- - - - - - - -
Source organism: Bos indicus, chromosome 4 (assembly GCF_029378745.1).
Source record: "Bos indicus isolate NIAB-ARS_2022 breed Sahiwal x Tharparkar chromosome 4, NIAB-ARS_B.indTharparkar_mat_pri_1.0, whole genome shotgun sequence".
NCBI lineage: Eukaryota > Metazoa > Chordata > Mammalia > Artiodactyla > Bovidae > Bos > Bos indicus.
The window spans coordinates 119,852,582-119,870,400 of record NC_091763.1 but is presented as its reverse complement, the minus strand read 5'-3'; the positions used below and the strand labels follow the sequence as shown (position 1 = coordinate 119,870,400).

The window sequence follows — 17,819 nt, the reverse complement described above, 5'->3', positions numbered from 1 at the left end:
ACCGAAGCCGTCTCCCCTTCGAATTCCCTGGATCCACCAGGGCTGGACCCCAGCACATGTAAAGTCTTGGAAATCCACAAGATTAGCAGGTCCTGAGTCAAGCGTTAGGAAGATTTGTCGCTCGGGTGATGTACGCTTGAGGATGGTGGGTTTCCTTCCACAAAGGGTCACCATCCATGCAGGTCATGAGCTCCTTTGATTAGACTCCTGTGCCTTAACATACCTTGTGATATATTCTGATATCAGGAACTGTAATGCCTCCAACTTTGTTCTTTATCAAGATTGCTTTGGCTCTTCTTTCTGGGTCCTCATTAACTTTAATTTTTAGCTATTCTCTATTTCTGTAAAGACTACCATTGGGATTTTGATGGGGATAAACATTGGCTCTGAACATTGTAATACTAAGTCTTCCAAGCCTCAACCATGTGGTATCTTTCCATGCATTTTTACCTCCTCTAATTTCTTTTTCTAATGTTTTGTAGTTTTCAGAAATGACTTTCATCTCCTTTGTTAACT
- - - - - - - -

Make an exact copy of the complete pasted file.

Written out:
Source organism: Bos indicus, chromosome 4 (assembly GCF_029378745.1).
Source record: "Bos indicus isolate NIAB-ARS_2022 breed Sahiwal x Tharparkar chromosome 4, NIAB-ARS_B.indTharparkar_mat_pri_1.0, whole genome shotgun sequence".
NCBI lineage: Eukaryota > Metazoa > Chordata > Mammalia > Artiodactyla > Bovidae > Bos > Bos indicus.
The window spans coordinates 119,852,582-119,870,400 of record NC_091763.1 but is presented as its reverse complement, the minus strand read 5'-3'; the positions used below and the strand labels follow the sequence as shown (position 1 = coordinate 119,870,400).

The window sequence follows — 17,819 nt, the reverse complement described above, 5'->3', positions numbered from 1 at the left end:
ACCGAAGCCGTCTCCCCTTCGAATTCCCTGGATCCACCAGGGCTGGACCCCAGCACATGTAAAGTCTTGGAAATCCACAAGATTAGCAGGTCCTGAGTCAAGCGTTAGGAAGATTTGTCGCTCGGGTGATGTACGCTTGAGGATGGTGGGTTTCCTTCCACAAAGGGTCACCATCCATGCAGGTCATGAGCTCCTTTGATTAGACTCCTGTGCCTTAACATACCTTGTGATATATTCTGATATCAGGAACTGTAATGCCTCCAACTTTGTTCTTTATCAAGATTGCTTTGGCTCTTCTTTCTGGGTCCTCATTAACTTTAATTTTTAGCTATTCTCTATTTCTGTAAAGACTACCATTGGGATTTTGATGGGGATAAACATTGGCTCTGAACATTGTAATACTAAGTCTTCCAAGCCTCAACCATGTGGTATCTTTCCATGCATTTTTACCTCCTCTAATTTCTTTTTCTAATGTTTTGTAGTTTTCAGAAATGACTTTCATCTCCTTTGTTAACT